Download Materials for Chapter 13
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The results of the exercises are shown below.
Results of Chapter 13 Exercises
When you complete all of the Chapter 13 Exercises, you will have an INDD (InDesign) document and a PDF document. The two pages in the documents are illustrated here.
Multiples: Creating Unity
When creating multi-page documents, the grid is the principle way of organizing page elements. A grid divides a page into columns. An artist can follow the columns strictly, or use them as a rough guide to work within. The Gutenberg Bible visual example follows a very rigid grid structure: the two columns of text have the same line length, which is a measurement of how long a line of text is before it breaks to a new line (Fig 13.#) The two columns of text also have the same vertical length. When two pages are viewed together in an open book such as this, the pages are read together as a spread. The pages in this spread follow the grid in exactly the same manner.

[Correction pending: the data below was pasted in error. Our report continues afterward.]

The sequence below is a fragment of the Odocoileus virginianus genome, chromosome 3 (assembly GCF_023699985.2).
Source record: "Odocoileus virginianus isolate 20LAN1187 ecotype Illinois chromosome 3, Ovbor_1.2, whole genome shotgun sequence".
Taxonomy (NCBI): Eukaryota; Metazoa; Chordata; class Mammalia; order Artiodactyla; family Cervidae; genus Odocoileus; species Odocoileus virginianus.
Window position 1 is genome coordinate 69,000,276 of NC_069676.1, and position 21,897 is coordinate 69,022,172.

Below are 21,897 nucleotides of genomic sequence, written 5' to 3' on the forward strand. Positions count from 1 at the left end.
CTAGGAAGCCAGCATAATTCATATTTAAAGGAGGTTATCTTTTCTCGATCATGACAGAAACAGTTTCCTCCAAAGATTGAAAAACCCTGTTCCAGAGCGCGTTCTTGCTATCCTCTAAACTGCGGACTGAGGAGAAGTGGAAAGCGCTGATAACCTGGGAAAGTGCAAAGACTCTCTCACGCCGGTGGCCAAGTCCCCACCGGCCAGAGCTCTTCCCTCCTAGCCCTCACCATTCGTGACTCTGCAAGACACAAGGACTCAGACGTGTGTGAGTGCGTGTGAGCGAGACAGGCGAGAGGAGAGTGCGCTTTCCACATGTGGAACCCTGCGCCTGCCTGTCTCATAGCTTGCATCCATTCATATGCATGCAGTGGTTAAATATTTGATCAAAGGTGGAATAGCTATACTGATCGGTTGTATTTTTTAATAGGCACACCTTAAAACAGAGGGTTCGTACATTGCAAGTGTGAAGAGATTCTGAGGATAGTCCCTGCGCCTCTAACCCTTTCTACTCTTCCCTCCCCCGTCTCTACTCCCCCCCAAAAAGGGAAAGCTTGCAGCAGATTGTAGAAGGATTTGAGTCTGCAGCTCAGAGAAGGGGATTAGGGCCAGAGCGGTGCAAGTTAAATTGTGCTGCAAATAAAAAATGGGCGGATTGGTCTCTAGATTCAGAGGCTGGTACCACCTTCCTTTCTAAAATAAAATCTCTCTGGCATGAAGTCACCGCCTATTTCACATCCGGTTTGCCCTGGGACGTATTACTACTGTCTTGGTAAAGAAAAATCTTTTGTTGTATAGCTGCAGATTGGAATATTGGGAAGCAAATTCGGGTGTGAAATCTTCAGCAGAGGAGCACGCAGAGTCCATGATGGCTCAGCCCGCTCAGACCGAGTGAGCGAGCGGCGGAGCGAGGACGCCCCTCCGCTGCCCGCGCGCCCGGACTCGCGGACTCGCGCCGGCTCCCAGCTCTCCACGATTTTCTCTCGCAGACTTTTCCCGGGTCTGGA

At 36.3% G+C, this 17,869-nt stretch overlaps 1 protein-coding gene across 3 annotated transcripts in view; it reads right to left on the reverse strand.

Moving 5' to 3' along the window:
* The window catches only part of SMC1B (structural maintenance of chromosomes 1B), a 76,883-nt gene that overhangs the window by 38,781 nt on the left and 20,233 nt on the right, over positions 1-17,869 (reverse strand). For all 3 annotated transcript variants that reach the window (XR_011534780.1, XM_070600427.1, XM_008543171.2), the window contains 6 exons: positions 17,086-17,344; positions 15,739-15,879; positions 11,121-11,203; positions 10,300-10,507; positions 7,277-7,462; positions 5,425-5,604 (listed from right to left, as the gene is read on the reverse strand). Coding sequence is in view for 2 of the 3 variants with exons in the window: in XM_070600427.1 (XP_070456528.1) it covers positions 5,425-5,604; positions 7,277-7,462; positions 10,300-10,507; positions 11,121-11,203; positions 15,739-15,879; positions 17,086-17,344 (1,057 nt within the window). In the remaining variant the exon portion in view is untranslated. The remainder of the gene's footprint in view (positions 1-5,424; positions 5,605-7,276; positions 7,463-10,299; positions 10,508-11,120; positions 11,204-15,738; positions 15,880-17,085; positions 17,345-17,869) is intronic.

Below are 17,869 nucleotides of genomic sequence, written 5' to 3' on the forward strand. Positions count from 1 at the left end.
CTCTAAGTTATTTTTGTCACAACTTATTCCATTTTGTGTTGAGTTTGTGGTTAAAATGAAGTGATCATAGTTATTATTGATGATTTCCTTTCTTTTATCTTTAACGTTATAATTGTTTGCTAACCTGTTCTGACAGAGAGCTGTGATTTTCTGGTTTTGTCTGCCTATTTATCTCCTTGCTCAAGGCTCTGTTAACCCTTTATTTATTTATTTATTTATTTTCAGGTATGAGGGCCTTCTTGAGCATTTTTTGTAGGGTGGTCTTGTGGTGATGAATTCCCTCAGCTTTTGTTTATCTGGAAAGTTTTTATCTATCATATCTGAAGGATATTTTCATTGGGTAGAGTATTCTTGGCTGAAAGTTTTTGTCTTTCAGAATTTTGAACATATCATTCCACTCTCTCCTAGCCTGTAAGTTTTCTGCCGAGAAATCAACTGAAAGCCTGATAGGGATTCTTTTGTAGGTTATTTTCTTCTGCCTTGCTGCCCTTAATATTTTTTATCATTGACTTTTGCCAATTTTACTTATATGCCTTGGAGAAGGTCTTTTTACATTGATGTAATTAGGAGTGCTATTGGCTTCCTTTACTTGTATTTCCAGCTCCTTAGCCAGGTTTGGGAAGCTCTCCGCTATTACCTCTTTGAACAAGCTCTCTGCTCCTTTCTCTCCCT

However, the grid can also be used with much flexibility. In the visual reference example of the New York Times layout from 1918, the grid is more complex and versatile. This grid divides the page into eight columns.
Counting the columns on the page is easy: find the smallest column and measure its width. Then divide the width of the page with the width of the smallest column. An eight-column grid creates a very flexible layout. Instead of eight even columns of text flowing down the front page of the newspaper, some larger graphic elements like the headline at the top of the page expand across all eight columns. Other text blocks are given visual emphasis, or create visual hierarchy on the page by spanning multiple columns. Also notice the distribution of negative space on the page. Since there is a lot of text on this front page, contrast is created by increasing the leading in some areas of the page and by allowing some of the text blocks to expand beyond one column.